Bookended with buteos

13 September, 2020            Bookended with buteos

Wait! If you enjoyed last week’s post A squirrel told me my mother was a “miracle worker”, take a second look (just click on it). Go to the bottom to the “comments” section. A bunch of you wrote really, really nice comments, and I’m always grateful for comments. But the final one is from one of her friends in Mexico, and it’s really, really moving. It describes her to a T! Actually – I didn’t ask Sergio’s permission, I hope he won’t mind – I’m going to reproduce it here. It was so moving: [[Hello Jay,
I’m very surprised of the opinion of this paramedic, and that your Mom, our very beloved Judy, had three of this pins. But at the same time, I do believe your mom was pretty surprising. Every year that she came back to us in Cuernavaca, she would do amazing things, not only at home, but moving around the hole territory, coming and going, and meeting people, making friends all around! You knew, she would climb on any public transport and go everywhere, building a great friendship with driver, to know everything about everywhere! She was a real friendly squirrel and nothing would stop her from visiting, knowing places and meeting people, and, of course, having a great fun around Cuernavaca.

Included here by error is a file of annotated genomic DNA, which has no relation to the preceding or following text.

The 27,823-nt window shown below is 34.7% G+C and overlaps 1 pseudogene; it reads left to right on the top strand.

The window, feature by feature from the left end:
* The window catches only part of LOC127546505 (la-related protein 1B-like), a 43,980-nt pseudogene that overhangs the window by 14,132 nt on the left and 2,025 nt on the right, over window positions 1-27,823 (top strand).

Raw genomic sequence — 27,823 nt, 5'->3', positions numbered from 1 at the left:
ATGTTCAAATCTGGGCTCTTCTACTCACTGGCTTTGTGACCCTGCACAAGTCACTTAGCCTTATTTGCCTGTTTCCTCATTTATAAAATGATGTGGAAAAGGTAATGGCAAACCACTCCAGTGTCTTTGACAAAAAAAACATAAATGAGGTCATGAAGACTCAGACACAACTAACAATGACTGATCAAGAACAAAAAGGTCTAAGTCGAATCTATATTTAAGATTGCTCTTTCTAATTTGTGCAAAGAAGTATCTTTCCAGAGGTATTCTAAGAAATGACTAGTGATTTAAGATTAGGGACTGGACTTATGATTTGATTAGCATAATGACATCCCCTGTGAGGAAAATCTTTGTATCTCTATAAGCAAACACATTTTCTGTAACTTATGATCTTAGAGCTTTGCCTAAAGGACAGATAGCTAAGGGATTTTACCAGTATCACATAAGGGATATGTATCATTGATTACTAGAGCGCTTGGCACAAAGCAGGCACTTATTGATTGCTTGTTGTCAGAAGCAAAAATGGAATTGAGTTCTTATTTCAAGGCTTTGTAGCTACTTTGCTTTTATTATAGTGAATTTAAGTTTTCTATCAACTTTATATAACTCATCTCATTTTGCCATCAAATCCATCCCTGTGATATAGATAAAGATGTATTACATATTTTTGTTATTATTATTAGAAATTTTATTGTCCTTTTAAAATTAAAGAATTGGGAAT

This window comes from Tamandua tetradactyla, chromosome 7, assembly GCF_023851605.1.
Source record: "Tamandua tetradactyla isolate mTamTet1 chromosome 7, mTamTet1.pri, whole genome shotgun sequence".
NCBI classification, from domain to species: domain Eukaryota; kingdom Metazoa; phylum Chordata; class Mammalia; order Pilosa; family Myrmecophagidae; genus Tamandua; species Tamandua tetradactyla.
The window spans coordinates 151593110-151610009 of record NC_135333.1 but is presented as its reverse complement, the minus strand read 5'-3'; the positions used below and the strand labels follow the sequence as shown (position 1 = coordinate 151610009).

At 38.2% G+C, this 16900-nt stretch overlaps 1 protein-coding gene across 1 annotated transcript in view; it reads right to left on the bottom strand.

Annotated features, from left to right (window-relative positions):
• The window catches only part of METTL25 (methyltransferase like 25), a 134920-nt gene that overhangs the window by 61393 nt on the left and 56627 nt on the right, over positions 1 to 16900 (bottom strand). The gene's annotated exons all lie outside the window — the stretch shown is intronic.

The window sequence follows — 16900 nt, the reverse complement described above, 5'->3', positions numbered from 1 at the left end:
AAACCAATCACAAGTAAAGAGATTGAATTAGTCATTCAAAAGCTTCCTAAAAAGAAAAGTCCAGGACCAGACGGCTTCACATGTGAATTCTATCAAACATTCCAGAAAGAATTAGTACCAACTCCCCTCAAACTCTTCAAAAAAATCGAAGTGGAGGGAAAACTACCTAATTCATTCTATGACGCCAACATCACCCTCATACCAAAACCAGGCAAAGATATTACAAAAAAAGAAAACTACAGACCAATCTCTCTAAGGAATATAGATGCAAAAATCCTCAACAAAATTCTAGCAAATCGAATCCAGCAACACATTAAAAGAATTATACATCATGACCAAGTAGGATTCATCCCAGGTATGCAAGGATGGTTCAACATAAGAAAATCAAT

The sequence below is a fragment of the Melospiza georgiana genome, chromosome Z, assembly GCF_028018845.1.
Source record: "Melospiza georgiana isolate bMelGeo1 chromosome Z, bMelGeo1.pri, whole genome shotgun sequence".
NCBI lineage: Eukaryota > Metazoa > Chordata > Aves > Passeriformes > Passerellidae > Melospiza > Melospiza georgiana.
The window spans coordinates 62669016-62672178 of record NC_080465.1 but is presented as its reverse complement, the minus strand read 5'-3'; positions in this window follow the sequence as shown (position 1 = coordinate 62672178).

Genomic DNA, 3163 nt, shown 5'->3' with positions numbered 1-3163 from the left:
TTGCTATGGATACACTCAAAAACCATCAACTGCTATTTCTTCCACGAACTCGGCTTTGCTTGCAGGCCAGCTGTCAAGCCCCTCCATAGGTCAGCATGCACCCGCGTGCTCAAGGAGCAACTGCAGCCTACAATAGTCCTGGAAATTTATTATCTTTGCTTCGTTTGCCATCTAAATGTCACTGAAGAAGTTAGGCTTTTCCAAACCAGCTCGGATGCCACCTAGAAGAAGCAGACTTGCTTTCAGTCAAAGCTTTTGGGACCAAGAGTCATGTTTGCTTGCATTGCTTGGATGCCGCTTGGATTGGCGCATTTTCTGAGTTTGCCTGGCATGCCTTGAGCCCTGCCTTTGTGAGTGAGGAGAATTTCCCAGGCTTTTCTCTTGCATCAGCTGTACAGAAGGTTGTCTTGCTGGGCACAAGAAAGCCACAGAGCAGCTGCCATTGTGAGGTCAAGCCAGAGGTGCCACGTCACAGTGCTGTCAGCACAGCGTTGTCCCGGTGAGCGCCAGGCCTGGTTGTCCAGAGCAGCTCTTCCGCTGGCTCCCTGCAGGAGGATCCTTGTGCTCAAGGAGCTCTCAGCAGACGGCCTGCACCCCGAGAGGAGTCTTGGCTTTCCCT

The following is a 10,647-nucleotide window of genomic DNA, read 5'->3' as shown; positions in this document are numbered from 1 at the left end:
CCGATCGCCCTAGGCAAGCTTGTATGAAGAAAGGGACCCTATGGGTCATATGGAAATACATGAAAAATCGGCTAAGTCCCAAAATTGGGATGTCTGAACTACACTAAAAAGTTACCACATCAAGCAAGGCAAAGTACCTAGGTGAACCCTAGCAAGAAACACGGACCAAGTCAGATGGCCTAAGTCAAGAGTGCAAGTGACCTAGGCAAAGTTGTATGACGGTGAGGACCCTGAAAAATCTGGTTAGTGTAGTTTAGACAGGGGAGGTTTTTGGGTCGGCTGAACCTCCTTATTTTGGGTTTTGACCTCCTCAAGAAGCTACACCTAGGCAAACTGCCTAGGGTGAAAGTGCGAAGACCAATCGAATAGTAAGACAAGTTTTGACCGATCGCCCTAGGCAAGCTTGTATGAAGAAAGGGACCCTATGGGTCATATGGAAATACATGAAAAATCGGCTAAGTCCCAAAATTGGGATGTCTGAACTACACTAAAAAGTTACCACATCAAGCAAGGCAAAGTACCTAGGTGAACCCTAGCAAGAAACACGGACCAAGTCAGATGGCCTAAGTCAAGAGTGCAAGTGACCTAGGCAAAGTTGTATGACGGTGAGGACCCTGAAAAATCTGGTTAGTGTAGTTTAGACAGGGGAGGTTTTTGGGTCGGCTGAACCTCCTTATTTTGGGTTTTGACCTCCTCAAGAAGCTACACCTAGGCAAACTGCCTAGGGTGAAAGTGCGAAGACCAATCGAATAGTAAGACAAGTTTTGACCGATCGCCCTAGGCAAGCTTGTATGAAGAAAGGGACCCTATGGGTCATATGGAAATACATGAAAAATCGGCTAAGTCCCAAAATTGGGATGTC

You made my day thinking of her, today!
Thank you very much, Jay! GOD bless you and all the family,
from Mexican Family,
Seva Sergio]]. 

What a beautiful, beautiful comment. Thank you Sergio! GOD bless you and all of your family too! 

  • Jay  

Most raptors I see are “buteos.” When I google “buteo,” the first response says “a bird of prey of a group distinguished by broad wings that are used for soaring.” In my raptor watching experience here in central Virginia, that means either a Red-tailed hawk (Buteo jamaicensis) or a Red-shouldered hawk (Buteo lineatus). I photographed the former on Monday morning at 10:38 AM and the latter today at 9:34 AM. One at each end of the week! Here’s the Red-tail I saw Monday morning on the side of the road at (approximately) the intersection of Three Chopt Road and Ridgefield Road in western Henrico County, VA: 

Young Red-tailed hawk (Buteo jamaicensis) on the side of Three Chopt Road Monday morning:

My friend Ray and I were driving past Monday morning and it was standing on the side of the road and a woman was standing near it. The woman looked unsure of herself so we stopped and visited. She (the woman, not the hawk) was from Moldova! Do you know a lot about Moldova? I didn’t. Her English wasn’t good (though far better than my Moldovan) and she wasn’t certain she’d alerted the proper authorities. Fortunately for the hawk, she had. 

Moldova is landlocked and two million people live there. Romania is to the west and Ukraine is on the other three sides. The Black Sea is fifty miles south. I felt so ignorant after talking with her I had to go home and learn about Moldova. I’m glad she saved the hawk!